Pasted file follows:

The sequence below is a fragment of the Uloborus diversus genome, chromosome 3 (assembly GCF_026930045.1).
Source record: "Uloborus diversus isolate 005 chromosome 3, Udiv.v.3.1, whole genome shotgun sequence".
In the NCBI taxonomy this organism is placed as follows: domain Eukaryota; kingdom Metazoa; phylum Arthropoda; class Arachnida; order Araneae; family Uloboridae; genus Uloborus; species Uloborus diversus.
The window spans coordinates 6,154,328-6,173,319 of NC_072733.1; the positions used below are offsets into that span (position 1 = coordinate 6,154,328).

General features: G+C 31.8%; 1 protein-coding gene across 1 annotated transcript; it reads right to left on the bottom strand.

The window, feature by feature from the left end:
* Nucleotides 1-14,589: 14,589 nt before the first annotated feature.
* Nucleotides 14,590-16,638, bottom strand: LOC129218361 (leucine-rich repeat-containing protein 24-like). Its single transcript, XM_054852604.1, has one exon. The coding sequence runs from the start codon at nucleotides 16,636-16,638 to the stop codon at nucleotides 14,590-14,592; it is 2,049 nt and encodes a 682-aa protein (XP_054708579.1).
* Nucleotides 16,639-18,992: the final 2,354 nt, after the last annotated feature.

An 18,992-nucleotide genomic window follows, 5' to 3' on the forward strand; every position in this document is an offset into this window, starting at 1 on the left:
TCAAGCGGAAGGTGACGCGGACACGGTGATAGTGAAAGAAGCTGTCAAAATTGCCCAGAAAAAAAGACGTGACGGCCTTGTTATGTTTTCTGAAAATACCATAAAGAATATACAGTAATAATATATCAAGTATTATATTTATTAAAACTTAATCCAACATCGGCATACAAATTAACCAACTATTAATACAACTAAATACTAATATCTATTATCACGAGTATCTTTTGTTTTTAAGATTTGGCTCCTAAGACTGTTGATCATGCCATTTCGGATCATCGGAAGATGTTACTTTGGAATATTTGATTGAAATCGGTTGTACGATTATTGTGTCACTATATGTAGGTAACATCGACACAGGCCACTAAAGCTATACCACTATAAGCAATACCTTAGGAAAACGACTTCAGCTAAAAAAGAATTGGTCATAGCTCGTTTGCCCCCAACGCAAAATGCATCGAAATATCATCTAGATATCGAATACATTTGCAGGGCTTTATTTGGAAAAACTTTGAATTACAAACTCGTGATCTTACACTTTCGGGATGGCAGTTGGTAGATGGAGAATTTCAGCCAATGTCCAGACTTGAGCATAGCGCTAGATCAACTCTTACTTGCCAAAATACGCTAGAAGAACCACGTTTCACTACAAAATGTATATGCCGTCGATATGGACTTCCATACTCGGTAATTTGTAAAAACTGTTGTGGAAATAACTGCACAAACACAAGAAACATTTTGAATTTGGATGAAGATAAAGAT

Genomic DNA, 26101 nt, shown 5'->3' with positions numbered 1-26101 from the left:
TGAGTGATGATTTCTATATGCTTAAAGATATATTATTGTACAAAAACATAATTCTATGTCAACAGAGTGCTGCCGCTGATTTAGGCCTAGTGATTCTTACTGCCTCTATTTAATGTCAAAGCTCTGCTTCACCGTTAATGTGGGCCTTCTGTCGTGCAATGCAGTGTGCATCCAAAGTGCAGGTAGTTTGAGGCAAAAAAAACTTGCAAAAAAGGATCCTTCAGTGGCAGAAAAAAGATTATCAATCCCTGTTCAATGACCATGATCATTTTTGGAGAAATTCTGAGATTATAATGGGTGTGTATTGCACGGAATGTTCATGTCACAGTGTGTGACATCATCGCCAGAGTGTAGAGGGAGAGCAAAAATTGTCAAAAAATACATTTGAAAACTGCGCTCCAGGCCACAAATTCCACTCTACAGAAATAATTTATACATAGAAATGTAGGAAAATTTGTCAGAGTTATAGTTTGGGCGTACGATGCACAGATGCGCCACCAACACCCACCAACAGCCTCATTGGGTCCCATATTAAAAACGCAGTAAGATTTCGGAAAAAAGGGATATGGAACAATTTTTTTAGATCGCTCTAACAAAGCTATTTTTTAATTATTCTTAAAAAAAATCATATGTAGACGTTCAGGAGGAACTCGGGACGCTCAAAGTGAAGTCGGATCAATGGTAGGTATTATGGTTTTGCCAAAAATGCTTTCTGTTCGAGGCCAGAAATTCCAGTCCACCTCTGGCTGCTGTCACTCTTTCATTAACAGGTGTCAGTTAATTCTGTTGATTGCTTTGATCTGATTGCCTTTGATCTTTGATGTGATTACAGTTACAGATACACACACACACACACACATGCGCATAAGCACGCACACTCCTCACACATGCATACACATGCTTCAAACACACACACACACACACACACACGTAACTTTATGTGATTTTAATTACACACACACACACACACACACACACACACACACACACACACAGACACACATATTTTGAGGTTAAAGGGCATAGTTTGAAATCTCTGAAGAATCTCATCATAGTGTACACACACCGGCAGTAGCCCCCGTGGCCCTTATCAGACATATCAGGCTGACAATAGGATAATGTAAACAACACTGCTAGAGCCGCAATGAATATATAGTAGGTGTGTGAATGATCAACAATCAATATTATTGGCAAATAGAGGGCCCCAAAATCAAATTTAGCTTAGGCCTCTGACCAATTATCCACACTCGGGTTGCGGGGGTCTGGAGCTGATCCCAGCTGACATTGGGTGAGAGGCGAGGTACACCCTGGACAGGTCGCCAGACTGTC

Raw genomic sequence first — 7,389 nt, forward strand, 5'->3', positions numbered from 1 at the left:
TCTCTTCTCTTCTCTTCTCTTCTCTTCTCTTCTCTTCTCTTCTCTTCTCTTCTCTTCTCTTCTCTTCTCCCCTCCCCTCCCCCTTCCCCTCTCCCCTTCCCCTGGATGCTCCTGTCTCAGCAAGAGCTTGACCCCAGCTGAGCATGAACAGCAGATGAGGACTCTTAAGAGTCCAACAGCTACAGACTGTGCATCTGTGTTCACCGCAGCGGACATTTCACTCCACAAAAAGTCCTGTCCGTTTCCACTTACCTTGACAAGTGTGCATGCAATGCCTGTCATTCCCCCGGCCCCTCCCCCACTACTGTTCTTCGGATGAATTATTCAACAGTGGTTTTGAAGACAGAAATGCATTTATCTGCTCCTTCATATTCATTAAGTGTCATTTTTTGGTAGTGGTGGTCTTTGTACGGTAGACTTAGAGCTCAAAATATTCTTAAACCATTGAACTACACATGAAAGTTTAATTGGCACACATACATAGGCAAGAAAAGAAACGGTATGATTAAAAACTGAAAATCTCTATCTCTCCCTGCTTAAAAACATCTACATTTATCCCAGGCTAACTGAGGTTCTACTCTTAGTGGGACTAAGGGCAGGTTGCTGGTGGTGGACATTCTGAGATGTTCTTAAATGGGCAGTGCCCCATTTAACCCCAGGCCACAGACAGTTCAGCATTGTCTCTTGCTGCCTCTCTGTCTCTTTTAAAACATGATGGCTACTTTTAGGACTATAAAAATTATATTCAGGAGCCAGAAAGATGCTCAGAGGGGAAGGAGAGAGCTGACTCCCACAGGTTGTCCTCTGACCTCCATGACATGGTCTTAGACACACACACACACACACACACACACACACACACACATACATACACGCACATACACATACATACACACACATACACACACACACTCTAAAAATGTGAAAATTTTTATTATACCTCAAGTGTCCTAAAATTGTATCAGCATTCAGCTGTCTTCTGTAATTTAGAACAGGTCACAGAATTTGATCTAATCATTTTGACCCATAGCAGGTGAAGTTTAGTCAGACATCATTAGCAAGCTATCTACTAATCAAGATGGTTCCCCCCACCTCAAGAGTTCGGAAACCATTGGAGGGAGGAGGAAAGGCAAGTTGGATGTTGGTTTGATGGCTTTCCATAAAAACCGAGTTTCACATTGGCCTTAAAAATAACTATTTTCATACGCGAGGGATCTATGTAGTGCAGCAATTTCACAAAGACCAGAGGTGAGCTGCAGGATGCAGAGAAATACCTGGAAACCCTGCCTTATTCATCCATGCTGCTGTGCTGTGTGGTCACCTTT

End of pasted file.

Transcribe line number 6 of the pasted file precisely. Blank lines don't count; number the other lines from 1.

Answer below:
The window, feature by feature from the left end: